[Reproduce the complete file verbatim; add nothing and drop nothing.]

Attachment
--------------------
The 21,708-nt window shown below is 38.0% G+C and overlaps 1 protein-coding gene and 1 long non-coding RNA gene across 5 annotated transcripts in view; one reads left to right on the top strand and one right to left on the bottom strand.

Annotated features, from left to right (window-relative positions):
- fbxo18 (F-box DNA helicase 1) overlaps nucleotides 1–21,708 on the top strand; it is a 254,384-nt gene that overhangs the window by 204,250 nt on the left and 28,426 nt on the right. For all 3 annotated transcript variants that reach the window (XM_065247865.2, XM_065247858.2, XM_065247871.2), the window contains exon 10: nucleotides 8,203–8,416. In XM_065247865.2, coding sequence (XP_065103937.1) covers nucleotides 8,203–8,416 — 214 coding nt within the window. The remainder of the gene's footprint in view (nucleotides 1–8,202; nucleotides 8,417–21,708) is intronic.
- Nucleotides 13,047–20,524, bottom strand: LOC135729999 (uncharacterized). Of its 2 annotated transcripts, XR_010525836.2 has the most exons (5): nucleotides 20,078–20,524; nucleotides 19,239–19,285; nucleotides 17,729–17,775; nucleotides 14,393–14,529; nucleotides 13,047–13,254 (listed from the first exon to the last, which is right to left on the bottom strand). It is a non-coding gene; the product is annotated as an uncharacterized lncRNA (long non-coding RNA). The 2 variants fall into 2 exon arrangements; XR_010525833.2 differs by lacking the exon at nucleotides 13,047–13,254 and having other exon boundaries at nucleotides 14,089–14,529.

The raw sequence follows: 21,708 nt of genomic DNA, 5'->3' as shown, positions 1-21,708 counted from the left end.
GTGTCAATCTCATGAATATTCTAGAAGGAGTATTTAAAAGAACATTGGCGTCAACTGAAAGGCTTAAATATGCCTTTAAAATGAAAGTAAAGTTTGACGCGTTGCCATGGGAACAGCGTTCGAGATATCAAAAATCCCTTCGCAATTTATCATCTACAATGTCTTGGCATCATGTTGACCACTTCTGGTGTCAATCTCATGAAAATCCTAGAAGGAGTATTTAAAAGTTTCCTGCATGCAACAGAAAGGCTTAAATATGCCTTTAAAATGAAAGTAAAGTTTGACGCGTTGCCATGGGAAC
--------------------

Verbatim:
The 21,708-nt window shown below is 38.0% G+C and overlaps 1 protein-coding gene and 1 long non-coding RNA gene across 5 annotated transcripts in view; one reads left to right on the top strand and one right to left on the bottom strand.

Annotated features, from left to right (window-relative positions):
- fbxo18 (F-box DNA helicase 1) overlaps nucleotides 1–21,708 on the top strand; it is a 254,384-nt gene that overhangs the window by 204,250 nt on the left and 28,426 nt on the right. For all 3 annotated transcript variants that reach the window (XM_065247865.2, XM_065247858.2, XM_065247871.2), the window contains exon 10: nucleotides 8,203–8,416. In XM_065247865.2, coding sequence (XP_065103937.1) covers nucleotides 8,203–8,416 — 214 coding nt within the window. The remainder of the gene's footprint in view (nucleotides 1–8,202; nucleotides 8,417–21,708) is intronic.
- Nucleotides 13,047–20,524, bottom strand: LOC135729999 (uncharacterized). Of its 2 annotated transcripts, XR_010525836.2 has the most exons (5): nucleotides 20,078–20,524; nucleotides 19,239–19,285; nucleotides 17,729–17,775; nucleotides 14,393–14,529; nucleotides 13,047–13,254 (listed from the first exon to the last, which is right to left on the bottom strand). It is a non-coding gene; the product is annotated as an uncharacterized lncRNA (long non-coding RNA). The 2 variants fall into 2 exon arrangements; XR_010525833.2 differs by lacking the exon at nucleotides 13,047–13,254 and having other exon boundaries at nucleotides 14,089–14,529.

The raw sequence follows: 21,708 nt of genomic DNA, 5'->3' as shown, positions 1-21,708 counted from the left end.
GTGTCAATCTCATGAATATTCTAGAAGGAGTATTTAAAAGAACATTGGCGTCAACTGAAAGGCTTAAATATGCCTTTAAAATGAAAGTAAAGTTTGACGCGTTGCCATGGGAACAGCGTTCGAGATATCAAAAATCCCTTCGCAATTTATCATCTACAATGTCTTGGCATCATGTTGACCACTTCTGGTGTCAATCTCATGAAAATCCTAGAAGGAGTATTTAAAAGTTTCCTGCATGCAACAGAAAGGCTTAAATATGCCTTTAAAATGAAAGTAAAGTTTGACGCGTTGCCATGGGAAC